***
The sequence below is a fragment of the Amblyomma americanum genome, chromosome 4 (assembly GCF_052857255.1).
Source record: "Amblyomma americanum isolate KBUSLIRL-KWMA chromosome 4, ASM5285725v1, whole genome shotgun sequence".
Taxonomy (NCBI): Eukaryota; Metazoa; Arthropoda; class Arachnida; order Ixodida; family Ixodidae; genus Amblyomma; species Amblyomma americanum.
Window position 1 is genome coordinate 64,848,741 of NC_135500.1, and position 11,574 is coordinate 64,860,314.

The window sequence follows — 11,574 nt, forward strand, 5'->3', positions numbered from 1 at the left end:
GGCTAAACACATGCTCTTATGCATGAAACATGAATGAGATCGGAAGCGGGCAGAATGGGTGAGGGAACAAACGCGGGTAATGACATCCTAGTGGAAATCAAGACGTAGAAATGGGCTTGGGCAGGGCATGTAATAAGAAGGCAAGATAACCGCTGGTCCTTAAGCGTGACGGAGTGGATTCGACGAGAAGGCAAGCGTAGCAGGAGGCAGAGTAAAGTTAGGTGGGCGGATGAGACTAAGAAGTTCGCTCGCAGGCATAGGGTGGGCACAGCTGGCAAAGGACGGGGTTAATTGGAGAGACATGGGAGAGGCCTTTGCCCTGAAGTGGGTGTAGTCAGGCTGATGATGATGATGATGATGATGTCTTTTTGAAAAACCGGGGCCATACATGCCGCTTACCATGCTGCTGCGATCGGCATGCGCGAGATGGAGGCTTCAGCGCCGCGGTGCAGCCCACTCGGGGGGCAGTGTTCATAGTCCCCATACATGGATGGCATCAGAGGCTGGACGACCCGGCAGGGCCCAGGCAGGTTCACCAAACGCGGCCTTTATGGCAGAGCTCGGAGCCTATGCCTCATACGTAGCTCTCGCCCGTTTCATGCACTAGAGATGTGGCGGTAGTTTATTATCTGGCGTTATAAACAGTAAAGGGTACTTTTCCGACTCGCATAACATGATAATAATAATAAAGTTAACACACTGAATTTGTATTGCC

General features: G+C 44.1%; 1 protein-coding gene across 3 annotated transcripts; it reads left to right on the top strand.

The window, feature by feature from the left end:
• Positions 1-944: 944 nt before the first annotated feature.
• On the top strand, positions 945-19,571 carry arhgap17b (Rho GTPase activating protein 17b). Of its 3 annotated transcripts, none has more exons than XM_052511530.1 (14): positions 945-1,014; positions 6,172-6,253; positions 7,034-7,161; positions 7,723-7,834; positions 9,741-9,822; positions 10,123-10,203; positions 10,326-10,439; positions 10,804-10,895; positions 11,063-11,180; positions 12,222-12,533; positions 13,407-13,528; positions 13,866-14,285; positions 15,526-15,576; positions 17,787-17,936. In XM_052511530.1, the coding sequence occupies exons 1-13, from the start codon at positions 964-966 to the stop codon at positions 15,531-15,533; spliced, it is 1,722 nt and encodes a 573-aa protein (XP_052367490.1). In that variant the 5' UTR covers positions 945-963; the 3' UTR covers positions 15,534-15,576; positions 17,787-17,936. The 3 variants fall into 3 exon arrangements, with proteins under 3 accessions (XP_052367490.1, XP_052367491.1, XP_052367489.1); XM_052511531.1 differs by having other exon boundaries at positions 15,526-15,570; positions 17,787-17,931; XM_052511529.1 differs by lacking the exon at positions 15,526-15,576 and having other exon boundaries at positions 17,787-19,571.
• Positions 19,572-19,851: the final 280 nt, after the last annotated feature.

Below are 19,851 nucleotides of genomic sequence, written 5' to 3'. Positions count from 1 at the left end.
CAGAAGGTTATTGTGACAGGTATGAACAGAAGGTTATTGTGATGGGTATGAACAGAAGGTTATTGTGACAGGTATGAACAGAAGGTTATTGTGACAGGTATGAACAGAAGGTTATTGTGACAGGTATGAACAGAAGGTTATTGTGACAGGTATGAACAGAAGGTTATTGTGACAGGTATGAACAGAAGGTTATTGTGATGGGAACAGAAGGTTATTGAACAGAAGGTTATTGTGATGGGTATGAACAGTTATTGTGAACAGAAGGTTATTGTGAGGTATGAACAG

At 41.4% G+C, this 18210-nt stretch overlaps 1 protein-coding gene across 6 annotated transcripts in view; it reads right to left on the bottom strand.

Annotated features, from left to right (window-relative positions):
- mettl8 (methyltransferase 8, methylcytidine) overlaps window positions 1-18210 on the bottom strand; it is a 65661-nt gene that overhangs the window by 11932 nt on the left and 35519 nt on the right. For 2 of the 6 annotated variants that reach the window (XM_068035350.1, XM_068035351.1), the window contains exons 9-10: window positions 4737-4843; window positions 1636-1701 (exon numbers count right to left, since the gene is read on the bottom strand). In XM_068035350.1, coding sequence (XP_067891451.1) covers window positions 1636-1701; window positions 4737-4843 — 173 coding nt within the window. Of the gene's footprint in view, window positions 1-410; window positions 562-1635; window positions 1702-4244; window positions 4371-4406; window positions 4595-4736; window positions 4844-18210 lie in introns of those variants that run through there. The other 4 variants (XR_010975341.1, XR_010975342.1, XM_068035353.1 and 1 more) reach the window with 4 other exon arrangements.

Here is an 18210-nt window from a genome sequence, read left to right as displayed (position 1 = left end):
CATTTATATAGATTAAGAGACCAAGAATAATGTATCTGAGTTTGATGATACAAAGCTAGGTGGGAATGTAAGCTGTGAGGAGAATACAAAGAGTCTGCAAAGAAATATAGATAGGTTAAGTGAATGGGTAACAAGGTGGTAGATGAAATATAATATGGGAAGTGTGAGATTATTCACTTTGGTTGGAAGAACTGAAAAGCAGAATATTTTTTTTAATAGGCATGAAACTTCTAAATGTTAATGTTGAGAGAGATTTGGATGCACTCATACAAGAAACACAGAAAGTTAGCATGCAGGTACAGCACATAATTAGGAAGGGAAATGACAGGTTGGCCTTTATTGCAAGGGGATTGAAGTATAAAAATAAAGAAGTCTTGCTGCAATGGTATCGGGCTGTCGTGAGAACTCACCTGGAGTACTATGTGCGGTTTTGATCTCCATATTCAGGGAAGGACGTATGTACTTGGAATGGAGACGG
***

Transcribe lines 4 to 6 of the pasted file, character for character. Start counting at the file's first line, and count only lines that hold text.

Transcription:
Window position 1 is genome coordinate 64,848,741 of NC_135500.1, and position 11,574 is coordinate 64,860,314.

The window sequence follows — 11,574 nt, forward strand, 5'->3', positions numbered from 1 at the left end:
GGCTAAACACATGCTCTTATGCATGAAACATGAATGAGATCGGAAGCGGGCAGAATGGGTGAGGGAACAAACGCGGGTAATGACATCCTAGTGGAAATCAAGACGTAGAAATGGGCTTGGGCAGGGCATGTAATAAGAAGGCAAGATAACCGCTGGTCCTTAAGCGTGACGGAGTGGATTCGACGAGAAGGCAAGCGTAGCAGGAGGCAGAGTAAAGTTAGGTGGGCGGATGAGACTAAGAAGTTCGCTCGCAGGCATAGGGTGGGCACAGCTGGCAAAGGACGGGGTTAATTGGAGAGACATGGGAGAGGCCTTTGCCCTGAAGTGGGTGTAGTCAGGCTGATGATGATGATGATGATGATGTCTTTTTGAAAAACCGGGGCCATACATGCCGCTTACCATGCTGCTGCGATCGGCATGCGCGAGATGGAGGCTTCAGCGCCGCGGTGCAGCCCACTCGGGGGGCAGTGTTCATAGTCCCCATACATGGATGGCATCAGAGGCTGGACGACCCGGCAGGGCCCAGGCAGGTTCACCAAACGCGGCCTTTATGGCAGAGCTCGGAGCCTATGCCTCATACGTAGCTCTCGCCCGTTTCATGCACTAGAGATGTGGCGGTAGTTTATTATCTGGCGTTATAAACAGTAAAGGGTACTTTTCCGACTCGCATAACATGATAATAATAATAAAGTTAACACACTGAATTTGTATTGCC